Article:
Yesterday I covered the different microstock sites and my opinions of them, and why not to use Shutterstock. :) Today I will briefly cover what the microstock sites are looking for to provide guidance for those wondering whether their photos will be accepted and sell.
First, IStockPhoto probably has the best information and what is acceptable and what is not. If you sign up with them you have to go through 'training' where they will show you what they are looking for. Below is what I have found from my experience.
First, the technical details.
Noise - all of the microstock sites hate noise. Shutterstock is probably the worst here. IStockPhoto seems to take noise into account vs. the saleability of the shot but in general all microstock sites will reject for noise. The easiest way to avoid noise is to shoot at low ISOs. My general rule of thumb is to always shoot at ISO 100 unless I am forced to move up. If I can keep ISO 100 by using a tripod, I do so. In cases where I need to stop motion in darker areas, then I am often forced to move above ISO 100. The second way to help with this is to use a noise removal program such as Noise Ninja. This has dramatically improved my acceptance rate.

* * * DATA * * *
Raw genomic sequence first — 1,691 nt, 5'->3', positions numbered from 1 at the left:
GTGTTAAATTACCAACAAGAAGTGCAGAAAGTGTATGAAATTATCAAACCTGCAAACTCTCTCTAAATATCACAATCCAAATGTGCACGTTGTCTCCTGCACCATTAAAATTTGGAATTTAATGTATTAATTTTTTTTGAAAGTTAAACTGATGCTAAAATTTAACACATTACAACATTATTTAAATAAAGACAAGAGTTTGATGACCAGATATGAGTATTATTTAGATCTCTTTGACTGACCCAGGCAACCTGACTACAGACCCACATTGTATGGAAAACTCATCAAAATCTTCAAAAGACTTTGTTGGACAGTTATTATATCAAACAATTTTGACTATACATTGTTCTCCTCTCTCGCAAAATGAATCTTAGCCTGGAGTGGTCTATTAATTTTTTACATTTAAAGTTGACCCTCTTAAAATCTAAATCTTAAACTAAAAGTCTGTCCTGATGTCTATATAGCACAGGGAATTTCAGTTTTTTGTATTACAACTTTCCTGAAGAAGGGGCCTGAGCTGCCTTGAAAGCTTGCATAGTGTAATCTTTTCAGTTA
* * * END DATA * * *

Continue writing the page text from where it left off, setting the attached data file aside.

Focus - Obviously your shots must be in focus, but they must 'really' be in focus. What looks good on a print or on your monitor is not sufficient. I generally blow up my shots to 200% on my 24" monitor. If the focus still looks decent then, I submit it. At the very least your shot should be very sharp at 100%. Make sure you zoom in on each shot because I have accidentally submitted shots OOF because they looked fine on my monitor and others in the series were in focus on closer inspection.